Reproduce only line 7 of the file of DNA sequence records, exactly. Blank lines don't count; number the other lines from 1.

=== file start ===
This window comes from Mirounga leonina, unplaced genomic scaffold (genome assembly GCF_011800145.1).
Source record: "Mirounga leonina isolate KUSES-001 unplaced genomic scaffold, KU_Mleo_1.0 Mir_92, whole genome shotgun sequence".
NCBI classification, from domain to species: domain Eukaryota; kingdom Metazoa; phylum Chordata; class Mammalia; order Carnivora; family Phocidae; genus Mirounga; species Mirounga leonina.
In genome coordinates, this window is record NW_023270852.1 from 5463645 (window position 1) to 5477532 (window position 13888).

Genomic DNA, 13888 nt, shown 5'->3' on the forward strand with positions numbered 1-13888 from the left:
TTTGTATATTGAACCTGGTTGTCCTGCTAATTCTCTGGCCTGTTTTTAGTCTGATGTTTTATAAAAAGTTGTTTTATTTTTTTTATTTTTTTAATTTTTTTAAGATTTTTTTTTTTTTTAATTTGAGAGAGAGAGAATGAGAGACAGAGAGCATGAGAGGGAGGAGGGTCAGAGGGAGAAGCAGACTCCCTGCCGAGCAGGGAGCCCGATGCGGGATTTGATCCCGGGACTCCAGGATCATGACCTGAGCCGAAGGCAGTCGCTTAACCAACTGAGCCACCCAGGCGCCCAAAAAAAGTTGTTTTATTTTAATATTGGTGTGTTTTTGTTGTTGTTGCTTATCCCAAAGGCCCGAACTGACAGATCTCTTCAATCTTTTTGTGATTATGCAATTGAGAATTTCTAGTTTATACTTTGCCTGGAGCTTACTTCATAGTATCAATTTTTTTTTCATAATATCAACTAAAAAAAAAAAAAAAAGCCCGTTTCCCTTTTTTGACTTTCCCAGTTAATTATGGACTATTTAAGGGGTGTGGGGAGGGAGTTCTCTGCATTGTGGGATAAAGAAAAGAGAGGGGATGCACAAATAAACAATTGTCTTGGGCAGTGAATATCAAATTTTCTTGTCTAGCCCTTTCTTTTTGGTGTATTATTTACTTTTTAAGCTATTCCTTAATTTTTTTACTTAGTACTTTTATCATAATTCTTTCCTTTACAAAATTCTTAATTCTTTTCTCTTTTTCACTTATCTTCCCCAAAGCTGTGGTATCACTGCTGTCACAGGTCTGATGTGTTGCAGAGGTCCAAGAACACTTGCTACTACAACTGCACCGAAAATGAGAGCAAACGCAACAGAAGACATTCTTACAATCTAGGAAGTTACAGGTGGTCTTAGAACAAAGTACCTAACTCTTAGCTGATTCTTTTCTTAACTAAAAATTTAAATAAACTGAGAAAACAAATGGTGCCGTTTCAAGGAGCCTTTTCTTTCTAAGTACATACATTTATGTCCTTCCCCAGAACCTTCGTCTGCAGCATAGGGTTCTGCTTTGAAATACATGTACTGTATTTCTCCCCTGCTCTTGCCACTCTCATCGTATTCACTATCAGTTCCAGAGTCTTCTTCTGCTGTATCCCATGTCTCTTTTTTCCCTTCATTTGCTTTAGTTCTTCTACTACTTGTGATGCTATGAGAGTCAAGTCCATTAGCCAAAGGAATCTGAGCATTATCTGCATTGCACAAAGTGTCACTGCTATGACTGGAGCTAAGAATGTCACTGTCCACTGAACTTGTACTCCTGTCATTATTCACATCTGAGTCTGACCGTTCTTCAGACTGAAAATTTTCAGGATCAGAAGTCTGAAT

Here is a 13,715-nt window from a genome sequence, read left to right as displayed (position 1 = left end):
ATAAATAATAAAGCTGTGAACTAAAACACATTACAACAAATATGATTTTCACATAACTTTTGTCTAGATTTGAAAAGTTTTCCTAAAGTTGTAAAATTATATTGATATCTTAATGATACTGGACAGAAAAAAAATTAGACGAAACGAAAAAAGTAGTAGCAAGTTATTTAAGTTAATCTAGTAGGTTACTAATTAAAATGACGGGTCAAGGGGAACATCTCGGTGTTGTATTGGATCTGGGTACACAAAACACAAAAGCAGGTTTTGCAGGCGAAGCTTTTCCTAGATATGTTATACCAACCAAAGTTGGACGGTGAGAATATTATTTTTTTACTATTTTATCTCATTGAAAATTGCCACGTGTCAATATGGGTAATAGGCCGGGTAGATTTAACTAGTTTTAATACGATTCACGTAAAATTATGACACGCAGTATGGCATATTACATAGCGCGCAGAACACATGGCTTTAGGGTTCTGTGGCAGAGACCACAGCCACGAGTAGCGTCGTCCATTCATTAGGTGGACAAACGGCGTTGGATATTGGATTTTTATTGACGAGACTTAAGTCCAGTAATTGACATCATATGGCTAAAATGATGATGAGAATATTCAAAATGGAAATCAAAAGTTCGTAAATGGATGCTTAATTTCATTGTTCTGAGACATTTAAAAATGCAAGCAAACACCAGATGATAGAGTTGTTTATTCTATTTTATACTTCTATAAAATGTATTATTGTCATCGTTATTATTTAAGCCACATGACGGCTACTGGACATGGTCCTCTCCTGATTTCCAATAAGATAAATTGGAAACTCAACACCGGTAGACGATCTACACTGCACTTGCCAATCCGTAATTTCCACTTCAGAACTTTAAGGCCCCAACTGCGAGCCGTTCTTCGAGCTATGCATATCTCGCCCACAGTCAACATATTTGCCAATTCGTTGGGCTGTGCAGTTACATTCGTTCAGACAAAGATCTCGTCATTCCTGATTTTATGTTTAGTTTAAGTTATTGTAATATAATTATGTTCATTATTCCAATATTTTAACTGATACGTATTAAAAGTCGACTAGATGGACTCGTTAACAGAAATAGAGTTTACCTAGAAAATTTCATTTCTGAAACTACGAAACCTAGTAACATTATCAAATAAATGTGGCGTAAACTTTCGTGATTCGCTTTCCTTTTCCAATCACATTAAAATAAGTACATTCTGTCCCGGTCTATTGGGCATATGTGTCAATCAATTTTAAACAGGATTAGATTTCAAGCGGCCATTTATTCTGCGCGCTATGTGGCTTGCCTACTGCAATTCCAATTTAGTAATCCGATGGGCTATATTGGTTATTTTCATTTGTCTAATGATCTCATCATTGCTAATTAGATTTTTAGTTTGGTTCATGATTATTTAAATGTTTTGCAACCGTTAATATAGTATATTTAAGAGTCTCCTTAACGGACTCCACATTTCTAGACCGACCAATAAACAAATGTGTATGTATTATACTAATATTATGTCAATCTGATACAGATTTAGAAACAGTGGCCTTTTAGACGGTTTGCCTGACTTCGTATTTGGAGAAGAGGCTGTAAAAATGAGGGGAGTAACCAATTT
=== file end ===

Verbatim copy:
Here is a 13,715-nt window from a genome sequence, read left to right as displayed (position 1 = left end):